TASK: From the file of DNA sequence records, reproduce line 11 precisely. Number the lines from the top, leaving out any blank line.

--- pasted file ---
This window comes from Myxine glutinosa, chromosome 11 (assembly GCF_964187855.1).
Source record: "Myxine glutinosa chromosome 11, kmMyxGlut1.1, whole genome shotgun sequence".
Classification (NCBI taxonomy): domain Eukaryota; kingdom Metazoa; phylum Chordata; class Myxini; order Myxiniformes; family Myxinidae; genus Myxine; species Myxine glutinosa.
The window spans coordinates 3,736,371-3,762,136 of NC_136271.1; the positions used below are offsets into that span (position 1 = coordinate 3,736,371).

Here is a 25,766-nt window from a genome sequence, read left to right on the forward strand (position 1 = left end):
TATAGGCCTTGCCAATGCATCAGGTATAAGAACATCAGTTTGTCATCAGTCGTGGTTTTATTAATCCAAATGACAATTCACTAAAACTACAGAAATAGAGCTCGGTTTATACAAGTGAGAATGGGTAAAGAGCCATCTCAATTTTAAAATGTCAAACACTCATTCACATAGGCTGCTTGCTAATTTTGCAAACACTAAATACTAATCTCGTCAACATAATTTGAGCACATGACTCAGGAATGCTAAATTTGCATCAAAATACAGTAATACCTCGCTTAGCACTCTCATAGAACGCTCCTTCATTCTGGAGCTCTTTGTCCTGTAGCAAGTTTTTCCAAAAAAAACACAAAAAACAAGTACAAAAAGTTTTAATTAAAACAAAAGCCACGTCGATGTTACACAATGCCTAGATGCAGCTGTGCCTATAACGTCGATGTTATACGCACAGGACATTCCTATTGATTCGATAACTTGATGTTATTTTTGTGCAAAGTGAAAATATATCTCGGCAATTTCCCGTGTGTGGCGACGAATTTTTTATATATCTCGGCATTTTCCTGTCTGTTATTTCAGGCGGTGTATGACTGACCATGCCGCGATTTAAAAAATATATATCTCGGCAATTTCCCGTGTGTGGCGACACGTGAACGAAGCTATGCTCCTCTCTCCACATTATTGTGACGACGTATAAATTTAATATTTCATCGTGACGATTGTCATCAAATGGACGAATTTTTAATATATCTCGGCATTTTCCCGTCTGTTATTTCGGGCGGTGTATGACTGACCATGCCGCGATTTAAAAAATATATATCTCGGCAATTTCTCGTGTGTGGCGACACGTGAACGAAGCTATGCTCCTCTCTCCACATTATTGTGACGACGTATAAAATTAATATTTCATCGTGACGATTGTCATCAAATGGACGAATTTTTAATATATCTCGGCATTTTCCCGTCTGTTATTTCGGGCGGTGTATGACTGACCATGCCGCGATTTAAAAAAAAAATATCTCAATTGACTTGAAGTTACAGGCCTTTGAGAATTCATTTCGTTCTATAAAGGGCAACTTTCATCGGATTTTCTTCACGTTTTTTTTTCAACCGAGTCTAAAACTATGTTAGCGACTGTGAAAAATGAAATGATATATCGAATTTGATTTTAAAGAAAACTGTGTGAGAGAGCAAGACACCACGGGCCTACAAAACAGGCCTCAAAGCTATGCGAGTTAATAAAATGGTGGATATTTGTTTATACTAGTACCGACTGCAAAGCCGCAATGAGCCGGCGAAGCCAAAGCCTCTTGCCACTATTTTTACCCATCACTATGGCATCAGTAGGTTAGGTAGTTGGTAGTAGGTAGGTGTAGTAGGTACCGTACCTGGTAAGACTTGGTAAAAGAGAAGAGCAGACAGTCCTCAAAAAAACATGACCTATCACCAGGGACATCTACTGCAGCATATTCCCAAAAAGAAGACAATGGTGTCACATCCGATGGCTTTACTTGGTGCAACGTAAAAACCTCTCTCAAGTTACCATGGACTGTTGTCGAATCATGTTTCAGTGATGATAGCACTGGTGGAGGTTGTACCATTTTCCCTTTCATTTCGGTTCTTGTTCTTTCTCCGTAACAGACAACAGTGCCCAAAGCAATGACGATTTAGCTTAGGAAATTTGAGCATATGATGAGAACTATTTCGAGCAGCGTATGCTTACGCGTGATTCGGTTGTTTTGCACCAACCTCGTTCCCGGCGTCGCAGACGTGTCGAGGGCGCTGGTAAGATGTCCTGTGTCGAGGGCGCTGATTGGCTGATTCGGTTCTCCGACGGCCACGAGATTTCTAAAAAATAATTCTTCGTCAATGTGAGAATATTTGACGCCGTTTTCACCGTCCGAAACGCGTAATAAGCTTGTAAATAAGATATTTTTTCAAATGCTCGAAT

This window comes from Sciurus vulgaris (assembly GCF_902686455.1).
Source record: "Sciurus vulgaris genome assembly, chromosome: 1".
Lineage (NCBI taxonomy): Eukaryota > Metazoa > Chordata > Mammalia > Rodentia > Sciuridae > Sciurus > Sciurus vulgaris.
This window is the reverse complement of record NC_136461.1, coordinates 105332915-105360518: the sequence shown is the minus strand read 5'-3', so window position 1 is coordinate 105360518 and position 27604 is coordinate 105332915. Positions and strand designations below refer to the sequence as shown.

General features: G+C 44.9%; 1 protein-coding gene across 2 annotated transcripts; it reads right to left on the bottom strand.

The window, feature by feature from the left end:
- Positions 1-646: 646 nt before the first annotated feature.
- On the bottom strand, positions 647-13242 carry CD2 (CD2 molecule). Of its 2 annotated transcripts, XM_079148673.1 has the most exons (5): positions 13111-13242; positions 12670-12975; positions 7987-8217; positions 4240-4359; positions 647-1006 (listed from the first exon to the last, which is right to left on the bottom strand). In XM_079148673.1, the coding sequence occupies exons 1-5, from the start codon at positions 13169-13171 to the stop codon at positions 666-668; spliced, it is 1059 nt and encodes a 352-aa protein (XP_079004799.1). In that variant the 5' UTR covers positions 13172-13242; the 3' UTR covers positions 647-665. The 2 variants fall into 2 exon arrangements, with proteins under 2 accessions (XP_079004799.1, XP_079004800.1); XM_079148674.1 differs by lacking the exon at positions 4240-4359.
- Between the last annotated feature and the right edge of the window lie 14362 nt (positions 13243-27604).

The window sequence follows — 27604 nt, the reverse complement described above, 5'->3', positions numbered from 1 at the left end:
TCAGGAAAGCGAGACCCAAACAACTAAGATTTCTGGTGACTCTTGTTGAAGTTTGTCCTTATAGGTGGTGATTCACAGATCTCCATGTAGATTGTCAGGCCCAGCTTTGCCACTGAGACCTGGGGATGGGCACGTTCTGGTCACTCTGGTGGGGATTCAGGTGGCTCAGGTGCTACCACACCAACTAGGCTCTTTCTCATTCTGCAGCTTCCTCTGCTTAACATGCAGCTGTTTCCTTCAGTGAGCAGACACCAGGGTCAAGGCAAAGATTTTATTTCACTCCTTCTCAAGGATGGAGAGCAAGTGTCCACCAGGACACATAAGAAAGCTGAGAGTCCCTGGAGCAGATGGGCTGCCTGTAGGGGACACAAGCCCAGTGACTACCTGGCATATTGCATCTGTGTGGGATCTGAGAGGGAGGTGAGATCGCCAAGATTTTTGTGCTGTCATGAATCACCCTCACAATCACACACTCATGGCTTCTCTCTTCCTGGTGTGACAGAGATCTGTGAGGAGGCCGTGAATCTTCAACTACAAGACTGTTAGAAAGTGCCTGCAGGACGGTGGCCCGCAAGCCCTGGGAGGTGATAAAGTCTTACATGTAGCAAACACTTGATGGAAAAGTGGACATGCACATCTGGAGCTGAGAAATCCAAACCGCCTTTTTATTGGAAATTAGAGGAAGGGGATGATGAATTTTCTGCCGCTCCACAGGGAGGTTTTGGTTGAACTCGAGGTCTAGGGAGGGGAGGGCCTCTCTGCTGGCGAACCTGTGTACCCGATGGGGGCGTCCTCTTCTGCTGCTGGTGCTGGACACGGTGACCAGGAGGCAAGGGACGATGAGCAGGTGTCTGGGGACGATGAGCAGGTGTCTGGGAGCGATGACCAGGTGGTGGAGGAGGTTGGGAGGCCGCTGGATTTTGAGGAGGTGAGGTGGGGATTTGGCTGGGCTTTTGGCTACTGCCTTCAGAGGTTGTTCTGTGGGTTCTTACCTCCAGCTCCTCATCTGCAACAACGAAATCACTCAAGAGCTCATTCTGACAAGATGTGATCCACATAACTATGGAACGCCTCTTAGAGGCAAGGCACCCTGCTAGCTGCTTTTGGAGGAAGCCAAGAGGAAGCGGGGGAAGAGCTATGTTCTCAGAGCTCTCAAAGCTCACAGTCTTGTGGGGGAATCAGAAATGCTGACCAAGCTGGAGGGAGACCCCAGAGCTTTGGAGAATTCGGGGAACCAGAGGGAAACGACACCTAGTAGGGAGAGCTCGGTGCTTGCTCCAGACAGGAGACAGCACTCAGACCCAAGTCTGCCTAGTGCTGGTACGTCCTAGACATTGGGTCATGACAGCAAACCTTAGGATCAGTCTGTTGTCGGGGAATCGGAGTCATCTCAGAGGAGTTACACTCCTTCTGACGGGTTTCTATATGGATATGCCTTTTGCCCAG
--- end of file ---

General features: G+C 44.9%; 1 protein-coding gene across 2 annotated transcripts; it reads right to left on the bottom strand.